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School 'lunch shaming' now outlawed in Washington state

Lunch shaming' is now outlawed in the state of Washington. (Tim Boyle/Getty Images)

Washington state has stepped in to stop certain practices of "lunch shaming" toward students in school cafeterias.

When kids' accounts run dry and they can't pay, schools use various methods of notifying parents — including throwing away the student's hot lunch and replacing it with lesser items (often a piece of fruit or slice of bread and milk), stamping the child's hand, or pinning a note to their shirt so it can't be missed.

But stories of kids being humiliated in front of their peers has prompted a campaign to leave students out of the equation. Termed as "lunch shaming," the state of Washington has now passed legislation making such practices illegal.

The bill was signed into law on Tuesday by Governor Jay Inslee, and requires schools to notify parents without making a spectacle in the cafeteria. A similar bill is currently being considered in Minnesota; New Mexico banned the practices last year.

Some schools take further measures in the instance of a student having insufficient funds, like restricting school activities or prohibiting high school seniors from participating in their graduation ceremony. Others allow grace periods or grant students the option to charge a number of meals, giving parents more time to replenish accounts.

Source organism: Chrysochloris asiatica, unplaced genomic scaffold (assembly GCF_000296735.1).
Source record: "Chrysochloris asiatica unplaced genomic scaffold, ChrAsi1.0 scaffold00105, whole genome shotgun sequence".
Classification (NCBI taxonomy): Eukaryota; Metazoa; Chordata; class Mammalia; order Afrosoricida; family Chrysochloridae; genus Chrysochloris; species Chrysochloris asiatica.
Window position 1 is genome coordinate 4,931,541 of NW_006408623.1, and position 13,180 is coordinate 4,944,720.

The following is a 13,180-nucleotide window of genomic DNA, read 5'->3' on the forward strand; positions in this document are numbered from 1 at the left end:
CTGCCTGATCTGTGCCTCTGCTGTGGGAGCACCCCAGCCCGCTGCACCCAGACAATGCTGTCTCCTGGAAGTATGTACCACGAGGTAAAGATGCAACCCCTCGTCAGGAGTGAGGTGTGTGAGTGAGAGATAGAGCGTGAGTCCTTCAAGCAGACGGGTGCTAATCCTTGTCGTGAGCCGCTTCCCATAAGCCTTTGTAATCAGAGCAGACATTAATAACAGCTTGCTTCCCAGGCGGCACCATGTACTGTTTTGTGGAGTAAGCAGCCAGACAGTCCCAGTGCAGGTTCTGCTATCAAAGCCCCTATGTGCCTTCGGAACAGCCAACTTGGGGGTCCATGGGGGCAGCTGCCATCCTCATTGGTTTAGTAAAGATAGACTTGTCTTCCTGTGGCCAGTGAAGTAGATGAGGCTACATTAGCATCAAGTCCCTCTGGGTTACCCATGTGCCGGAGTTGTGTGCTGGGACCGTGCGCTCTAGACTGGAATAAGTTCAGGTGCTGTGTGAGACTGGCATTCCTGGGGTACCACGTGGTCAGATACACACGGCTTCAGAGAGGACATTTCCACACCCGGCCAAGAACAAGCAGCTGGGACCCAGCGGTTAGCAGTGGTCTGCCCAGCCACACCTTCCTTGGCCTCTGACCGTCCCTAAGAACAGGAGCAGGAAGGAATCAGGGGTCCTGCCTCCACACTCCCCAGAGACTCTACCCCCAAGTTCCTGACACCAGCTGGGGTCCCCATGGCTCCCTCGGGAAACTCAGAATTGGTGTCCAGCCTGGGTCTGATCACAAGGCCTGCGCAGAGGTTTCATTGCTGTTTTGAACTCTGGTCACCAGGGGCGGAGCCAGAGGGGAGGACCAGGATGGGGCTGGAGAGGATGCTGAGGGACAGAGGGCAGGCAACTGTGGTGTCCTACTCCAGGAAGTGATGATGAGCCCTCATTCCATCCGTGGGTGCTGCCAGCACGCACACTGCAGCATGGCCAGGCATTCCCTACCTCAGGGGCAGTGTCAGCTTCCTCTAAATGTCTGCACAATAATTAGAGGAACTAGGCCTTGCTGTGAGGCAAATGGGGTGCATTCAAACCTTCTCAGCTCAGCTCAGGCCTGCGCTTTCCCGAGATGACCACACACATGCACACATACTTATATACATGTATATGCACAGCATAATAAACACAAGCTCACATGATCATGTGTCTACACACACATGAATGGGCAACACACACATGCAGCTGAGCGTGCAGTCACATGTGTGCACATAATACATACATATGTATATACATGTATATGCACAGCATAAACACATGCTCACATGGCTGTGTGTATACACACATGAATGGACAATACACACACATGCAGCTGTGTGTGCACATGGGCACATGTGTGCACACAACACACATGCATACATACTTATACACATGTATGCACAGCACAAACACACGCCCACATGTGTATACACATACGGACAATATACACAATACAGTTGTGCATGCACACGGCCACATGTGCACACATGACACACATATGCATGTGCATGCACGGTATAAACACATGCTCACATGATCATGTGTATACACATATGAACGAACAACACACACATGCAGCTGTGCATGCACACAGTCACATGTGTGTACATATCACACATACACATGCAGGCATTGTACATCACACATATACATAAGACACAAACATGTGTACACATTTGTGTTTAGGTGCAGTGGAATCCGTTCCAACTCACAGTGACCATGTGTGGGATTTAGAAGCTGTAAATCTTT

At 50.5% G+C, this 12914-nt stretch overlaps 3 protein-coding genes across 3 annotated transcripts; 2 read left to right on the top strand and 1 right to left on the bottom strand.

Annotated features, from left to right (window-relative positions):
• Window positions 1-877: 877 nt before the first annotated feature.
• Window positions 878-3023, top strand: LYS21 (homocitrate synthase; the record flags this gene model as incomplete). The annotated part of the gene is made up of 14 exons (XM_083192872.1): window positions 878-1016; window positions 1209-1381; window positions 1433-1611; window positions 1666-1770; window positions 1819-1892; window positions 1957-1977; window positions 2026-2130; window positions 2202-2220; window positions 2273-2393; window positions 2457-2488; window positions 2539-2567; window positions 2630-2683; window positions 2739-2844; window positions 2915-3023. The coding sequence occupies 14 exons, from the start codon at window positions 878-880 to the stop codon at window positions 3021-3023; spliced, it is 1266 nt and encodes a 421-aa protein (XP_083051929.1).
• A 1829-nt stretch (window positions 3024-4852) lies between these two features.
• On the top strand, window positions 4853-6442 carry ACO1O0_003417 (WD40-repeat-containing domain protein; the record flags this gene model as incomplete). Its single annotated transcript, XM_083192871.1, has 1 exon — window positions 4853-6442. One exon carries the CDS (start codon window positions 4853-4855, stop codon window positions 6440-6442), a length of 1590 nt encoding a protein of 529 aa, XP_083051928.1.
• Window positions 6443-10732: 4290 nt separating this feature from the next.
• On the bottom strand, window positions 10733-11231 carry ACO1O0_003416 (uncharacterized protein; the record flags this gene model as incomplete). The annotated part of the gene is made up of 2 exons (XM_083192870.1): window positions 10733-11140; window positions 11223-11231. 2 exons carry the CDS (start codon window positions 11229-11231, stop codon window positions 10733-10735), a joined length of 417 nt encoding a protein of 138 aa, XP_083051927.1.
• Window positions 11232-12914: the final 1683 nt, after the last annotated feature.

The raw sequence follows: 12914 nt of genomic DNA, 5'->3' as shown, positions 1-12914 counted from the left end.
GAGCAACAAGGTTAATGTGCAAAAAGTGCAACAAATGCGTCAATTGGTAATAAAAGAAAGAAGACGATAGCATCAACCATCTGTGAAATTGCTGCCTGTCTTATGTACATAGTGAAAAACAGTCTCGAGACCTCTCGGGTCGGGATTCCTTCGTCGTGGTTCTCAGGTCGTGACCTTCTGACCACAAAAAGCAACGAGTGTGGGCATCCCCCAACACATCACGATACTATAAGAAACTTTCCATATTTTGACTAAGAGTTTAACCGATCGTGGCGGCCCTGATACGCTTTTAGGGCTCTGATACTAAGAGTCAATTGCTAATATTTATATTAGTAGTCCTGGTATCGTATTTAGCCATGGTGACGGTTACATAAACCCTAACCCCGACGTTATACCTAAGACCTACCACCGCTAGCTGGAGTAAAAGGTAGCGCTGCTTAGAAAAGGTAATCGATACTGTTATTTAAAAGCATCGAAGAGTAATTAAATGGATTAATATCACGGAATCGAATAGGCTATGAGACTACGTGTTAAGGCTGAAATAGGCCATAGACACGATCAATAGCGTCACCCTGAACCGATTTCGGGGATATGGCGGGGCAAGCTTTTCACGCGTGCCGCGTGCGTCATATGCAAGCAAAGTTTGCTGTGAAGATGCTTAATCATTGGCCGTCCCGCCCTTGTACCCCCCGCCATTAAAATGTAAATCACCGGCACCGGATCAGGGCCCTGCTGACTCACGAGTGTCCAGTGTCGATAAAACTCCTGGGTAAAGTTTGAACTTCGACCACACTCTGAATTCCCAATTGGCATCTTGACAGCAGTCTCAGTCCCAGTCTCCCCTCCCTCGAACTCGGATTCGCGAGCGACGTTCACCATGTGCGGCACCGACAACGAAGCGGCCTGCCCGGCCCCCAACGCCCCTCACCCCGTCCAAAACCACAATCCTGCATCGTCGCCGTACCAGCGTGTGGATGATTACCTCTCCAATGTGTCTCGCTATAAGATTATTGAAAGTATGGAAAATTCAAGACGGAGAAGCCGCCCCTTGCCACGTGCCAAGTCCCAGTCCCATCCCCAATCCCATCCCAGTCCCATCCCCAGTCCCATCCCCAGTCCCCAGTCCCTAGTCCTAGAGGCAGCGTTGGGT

In 2015, The New York Times reported that over half the students in public schools qualified for free or reduced lunches, but noted that not all who qualify necessarily live in poverty. Experts say it's the kids "right above that cutoff line" for free lunch who are most often in such situations.

Regardless, the delicate method of collecting unpaid meal tabs from their parents has become a difficult task for cash-strapped school districts. Collection agencies are often called in by districts when balances remain unpaid and parents are unresponsive, which has also been an unpopular action.

"Some families have the money and just don't pay," school cafeteria worker Matt Antignolo told CNN Money last year. But affirmed that taking away a kid's lunch is "the worst part of the job. Nobody likes it."

To bridge the gap, parents and educators have taken measures into their own hands in several districts, launching crowdsourcing campaigns to wipe out the problem temporarily.

Last year, Rob Solomon, chief executive of GoFundMe told The Times that the site had roughly 30 meal debt campaigns running at the time.

In the meantime, a number of school cafeteria workers have been fired or quit when asked to implement stringent policies they deemed as cruel to the kids. In 2016, Stacy Koltiska was working at the register of an elementary school cafeteria in the Canon-McMillan, Pennsylvania school district when a little boy approached with his tray and she had to refuse him his meal and replace it.

Koltiska resigned a week later. She said, "As a Christian, I have an issue with this. It's sinful and shameful is what it is."

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